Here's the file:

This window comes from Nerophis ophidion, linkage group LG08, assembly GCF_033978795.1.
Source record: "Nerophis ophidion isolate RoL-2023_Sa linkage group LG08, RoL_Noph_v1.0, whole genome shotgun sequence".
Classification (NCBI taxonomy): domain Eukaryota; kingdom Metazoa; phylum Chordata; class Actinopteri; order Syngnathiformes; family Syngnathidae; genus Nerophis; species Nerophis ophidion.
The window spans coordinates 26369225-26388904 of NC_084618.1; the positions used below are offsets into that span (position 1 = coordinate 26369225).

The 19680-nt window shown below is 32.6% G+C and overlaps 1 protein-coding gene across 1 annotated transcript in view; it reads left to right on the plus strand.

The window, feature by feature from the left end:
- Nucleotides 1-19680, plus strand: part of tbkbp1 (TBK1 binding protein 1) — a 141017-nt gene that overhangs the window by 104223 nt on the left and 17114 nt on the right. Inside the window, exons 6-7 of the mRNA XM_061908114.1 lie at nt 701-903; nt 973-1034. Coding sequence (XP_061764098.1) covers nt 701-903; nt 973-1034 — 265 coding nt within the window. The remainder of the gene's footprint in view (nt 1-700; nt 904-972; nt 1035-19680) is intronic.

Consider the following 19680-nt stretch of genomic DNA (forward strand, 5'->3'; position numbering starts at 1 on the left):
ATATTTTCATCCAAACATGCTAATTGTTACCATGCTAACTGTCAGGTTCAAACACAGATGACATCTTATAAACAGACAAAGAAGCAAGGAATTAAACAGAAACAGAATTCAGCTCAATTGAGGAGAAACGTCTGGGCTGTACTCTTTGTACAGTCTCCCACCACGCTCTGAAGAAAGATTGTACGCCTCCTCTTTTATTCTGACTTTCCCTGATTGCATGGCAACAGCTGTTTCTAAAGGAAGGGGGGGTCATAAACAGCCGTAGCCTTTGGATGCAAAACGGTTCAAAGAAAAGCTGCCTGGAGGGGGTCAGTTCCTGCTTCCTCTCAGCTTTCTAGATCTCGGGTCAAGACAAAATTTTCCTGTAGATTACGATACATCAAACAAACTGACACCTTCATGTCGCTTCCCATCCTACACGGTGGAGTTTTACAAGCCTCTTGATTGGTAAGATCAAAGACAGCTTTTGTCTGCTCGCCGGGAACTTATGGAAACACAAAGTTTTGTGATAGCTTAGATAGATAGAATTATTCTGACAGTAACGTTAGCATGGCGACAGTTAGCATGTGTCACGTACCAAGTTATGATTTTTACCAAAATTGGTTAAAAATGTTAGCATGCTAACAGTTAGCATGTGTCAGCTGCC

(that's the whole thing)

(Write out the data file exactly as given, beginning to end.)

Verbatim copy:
This window comes from Nerophis ophidion, linkage group LG08, assembly GCF_033978795.1.
Source record: "Nerophis ophidion isolate RoL-2023_Sa linkage group LG08, RoL_Noph_v1.0, whole genome shotgun sequence".
Classification (NCBI taxonomy): domain Eukaryota; kingdom Metazoa; phylum Chordata; class Actinopteri; order Syngnathiformes; family Syngnathidae; genus Nerophis; species Nerophis ophidion.
The window spans coordinates 26369225-26388904 of NC_084618.1; the positions used below are offsets into that span (position 1 = coordinate 26369225).

The 19680-nt window shown below is 32.6% G+C and overlaps 1 protein-coding gene across 1 annotated transcript in view; it reads left to right on the plus strand.

The window, feature by feature from the left end:
- Nucleotides 1-19680, plus strand: part of tbkbp1 (TBK1 binding protein 1) — a 141017-nt gene that overhangs the window by 104223 nt on the left and 17114 nt on the right. Inside the window, exons 6-7 of the mRNA XM_061908114.1 lie at nt 701-903; nt 973-1034. Coding sequence (XP_061764098.1) covers nt 701-903; nt 973-1034 — 265 coding nt within the window. The remainder of the gene's footprint in view (nt 1-700; nt 904-972; nt 1035-19680) is intronic.

Consider the following 19680-nt stretch of genomic DNA (forward strand, 5'->3'; position numbering starts at 1 on the left):
ATATTTTCATCCAAACATGCTAATTGTTACCATGCTAACTGTCAGGTTCAAACACAGATGACATCTTATAAACAGACAAAGAAGCAAGGAATTAAACAGAAACAGAATTCAGCTCAATTGAGGAGAAACGTCTGGGCTGTACTCTTTGTACAGTCTCCCACCACGCTCTGAAGAAAGATTGTACGCCTCCTCTTTTATTCTGACTTTCCCTGATTGCATGGCAACAGCTGTTTCTAAAGGAAGGGGGGGTCATAAACAGCCGTAGCCTTTGGATGCAAAACGGTTCAAAGAAAAGCTGCCTGGAGGGGGTCAGTTCCTGCTTCCTCTCAGCTTTCTAGATCTCGGGTCAAGACAAAATTTTCCTGTAGATTACGATACATCAAACAAACTGACACCTTCATGTCGCTTCCCATCCTACACGGTGGAGTTTTACAAGCCTCTTGATTGGTAAGATCAAAGACAGCTTTTGTCTGCTCGCCGGGAACTTATGGAAACACAAAGTTTTGTGATAGCTTAGATAGATAGAATTATTCTGACAGTAACGTTAGCATGGCGACAGTTAGCATGTGTCACGTACCAAGTTATGATTTTTACCAAAATTGGTTAAAAATGTTAGCATGCTAACAGTTAGCATGTGTCAGCTGCC